An accountant or financial advisor should know enough to refer you to a lawyer. However, their role in the law should end there. Telltale signs are when the accountant or financial advisor warn you not to take the advice of a qualified estate planning attorney in a legal course of action, but they cannot tell you exactly why. If that happens, ask them to put their advice in writing. I guaranty you they will not. The reason is, they know that they are not licensed or qualified to give that advice. They do not want to be liable if things go wrong. Also, they probably don’t know why the advice may or may not be correct.
Even when they do refer you to an attorney, check to see what the attorney does. Watch that the attorney they refer you to has experience in the specific practice area. For instance, a real estate closing is not the same thing as estate planning, family law, defending a drunk driving offense, are also very different legal practice areas from estate planning, and bill collection issues are different from medical malpractice. Each of these specific areas of law require different knowledge and experience. Every lawyer is not good at every area of law.
The general practice attorney who dismisses the advice of a specialist.
Likewise, the example given for accountants and Financial Advisers applies to a general practice attorney as well. The same issues that arise with accountants, and financial advisers arise with general practice attorneys. Estate planning and elder law have evolved into very complex legal practice areas. Advice about your inheritance falls squarely within estate planning. A general practice attorney is not likely to spend the time necessary to develop the skill and knowledge in estate planning or elder law to give the best advice. If your general practice attorney engages in any of the diversionary tactics described for accountants or financial advisers, you should get a second opinion from an estate planning attorney.
Warning signs when you should get a second opinion about your inheritance
This is a list of diversionary tactics that unqualified professionals use to hide their lack of qualification to help you
- If they dismiss the advice of a specialist without an adequate explanation;
- If they give advice outside of their practice area;
- If they are adversarial with an elder law or estate planning attorney;
- If they are being adversarial with other allied professionals who suggest you get a second opinion about legal advice;
- If they refuse to put their advice in writing;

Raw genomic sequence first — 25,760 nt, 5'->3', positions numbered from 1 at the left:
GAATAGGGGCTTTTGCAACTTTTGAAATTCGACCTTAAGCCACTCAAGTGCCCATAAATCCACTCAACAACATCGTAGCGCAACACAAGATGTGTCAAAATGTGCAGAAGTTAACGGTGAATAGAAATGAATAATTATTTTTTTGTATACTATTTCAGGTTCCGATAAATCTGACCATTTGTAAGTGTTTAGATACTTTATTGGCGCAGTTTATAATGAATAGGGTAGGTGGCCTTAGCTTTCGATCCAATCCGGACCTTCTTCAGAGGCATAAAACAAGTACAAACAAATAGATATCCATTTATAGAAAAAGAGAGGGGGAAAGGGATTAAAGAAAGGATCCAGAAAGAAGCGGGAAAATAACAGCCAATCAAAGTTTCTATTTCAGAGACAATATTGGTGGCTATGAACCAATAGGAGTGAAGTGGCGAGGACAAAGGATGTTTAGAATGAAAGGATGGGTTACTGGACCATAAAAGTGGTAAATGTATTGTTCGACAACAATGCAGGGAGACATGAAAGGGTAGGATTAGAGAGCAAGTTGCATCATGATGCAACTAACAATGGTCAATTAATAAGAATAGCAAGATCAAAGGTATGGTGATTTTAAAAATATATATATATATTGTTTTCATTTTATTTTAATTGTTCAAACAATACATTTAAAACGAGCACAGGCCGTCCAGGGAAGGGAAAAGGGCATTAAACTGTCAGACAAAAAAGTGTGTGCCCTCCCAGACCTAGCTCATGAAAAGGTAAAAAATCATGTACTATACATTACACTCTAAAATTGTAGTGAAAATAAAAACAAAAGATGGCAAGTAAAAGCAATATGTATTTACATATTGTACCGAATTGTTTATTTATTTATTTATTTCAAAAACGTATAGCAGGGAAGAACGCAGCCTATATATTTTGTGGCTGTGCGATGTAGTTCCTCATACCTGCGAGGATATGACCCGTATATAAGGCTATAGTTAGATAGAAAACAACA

- If they refuse to meet with an allied professional with whom they disagree
The Best People to Ask for Advice When Getting an Inheritance
People who are excellent in their field are always learning. They realize that one of the best ways to learn is to listen to other allied professionals. A CPA or accountant who is jealous of their authority over a client will not be willing to listen. As a result, they could be depriving their client of the opportunity to get good advice, or to make a better estate plan. If your CPA or accountant or Financial Planner is not willing to speak with other virtual Family Office team members to collaborate on a plan about your inheritance, you should beware.
On the other hand, good candidates for your virtual Family Office are likely to already have a team of allied professionals they work with. These people are eager to meet new trusted advisors. They won’t shy away from a meeting. They won’t shy away from putting their advice in writing.
Tips on How to Plan for Getting an Inheritance
- Speak to an Estate Planning Attorney
- Put together a virtual Family Office
- Have a meeting and ask each adviser what they would recommend as the best strategy for your inheritance
- See if the accountant advises about tax matters related to your inheritance, including capital gains, estate and gift, and state inheritance taxes
- See if the Financial Adviser asks about your financial goals, and is willing to put together a proposed financial plan before you commit to hire them, does their firm include a Certified Financial Planner
- The simplest thing to do is check and see if the financial adviser or financial planner has any complaints against them. FINRA has a website that lets you check to see if the financial adviser or broker were subject to any complaints or disciplinary action.
- Look them up on broker check https://brokercheck.finra.org/
- Does the lawyer talk about asset protection? Does the lawyer explain the benefits of a LifeCounsel® LOT(sm) third-party asset protection trust,
- ask the lawyer how many hours she or he spends each year specifically on estate planning and elder law continuing education and training,
- Ask the lawyer if she or he handles only estate planning and elder law, or do they handle many different practice areas?